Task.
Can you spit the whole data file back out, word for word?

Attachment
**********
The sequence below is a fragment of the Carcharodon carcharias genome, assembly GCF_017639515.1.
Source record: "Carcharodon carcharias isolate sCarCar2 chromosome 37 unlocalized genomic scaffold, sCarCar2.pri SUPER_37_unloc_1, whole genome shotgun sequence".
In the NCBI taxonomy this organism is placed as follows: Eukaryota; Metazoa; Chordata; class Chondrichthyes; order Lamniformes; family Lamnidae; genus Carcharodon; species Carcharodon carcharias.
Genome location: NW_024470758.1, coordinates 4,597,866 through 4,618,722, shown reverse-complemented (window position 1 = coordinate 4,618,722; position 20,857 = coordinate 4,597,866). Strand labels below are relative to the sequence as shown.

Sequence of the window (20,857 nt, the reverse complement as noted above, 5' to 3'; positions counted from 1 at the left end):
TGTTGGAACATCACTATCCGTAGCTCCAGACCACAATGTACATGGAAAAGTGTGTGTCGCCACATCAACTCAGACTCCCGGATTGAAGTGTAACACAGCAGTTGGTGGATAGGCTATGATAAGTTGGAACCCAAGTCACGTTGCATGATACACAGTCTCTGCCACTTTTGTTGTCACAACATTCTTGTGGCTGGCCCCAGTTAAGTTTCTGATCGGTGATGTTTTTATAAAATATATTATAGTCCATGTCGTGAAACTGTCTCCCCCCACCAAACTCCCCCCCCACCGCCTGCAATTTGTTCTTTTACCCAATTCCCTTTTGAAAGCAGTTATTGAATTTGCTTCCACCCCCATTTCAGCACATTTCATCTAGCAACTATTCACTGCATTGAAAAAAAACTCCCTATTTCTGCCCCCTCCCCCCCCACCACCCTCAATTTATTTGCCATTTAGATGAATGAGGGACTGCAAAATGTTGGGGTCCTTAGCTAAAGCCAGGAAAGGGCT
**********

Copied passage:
The sequence below is a fragment of the Carcharodon carcharias genome, assembly GCF_017639515.1.
Source record: "Carcharodon carcharias isolate sCarCar2 chromosome 37 unlocalized genomic scaffold, sCarCar2.pri SUPER_37_unloc_1, whole genome shotgun sequence".
In the NCBI taxonomy this organism is placed as follows: Eukaryota; Metazoa; Chordata; class Chondrichthyes; order Lamniformes; family Lamnidae; genus Carcharodon; species Carcharodon carcharias.
Genome location: NW_024470758.1, coordinates 4,597,866 through 4,618,722, shown reverse-complemented (window position 1 = coordinate 4,618,722; position 20,857 = coordinate 4,597,866). Strand labels below are relative to the sequence as shown.

Sequence of the window (20,857 nt, the reverse complement as noted above, 5' to 3'; positions counted from 1 at the left end):
TGTTGGAACATCACTATCCGTAGCTCCAGACCACAATGTACATGGAAAAGTGTGTGTCGCCACATCAACTCAGACTCCCGGATTGAAGTGTAACACAGCAGTTGGTGGATAGGCTATGATAAGTTGGAACCCAAGTCACGTTGCATGATACACAGTCTCTGCCACTTTTGTTGTCACAACATTCTTGTGGCTGGCCCCAGTTAAGTTTCTGATCGGTGATGTTTTTATAAAATATATTATAGTCCATGTCGTGAAACTGTCTCCCCCCACCAAACTCCCCCCCCACCGCCTGCAATTTGTTCTTTTACCCAATTCCCTTTTGAAAGCAGTTATTGAATTTGCTTCCACCCCCATTTCAGCACATTTCATCTAGCAACTATTCACTGCATTGAAAAAAAACTCCCTATTTCTGCCCCCTCCCCCCCCACCACCCTCAATTTATTTGCCATTTAGATGAATGAGGGACTGCAAAATGTTGGGGTCCTTAGCTAAAGCCAGGAAAGGGCT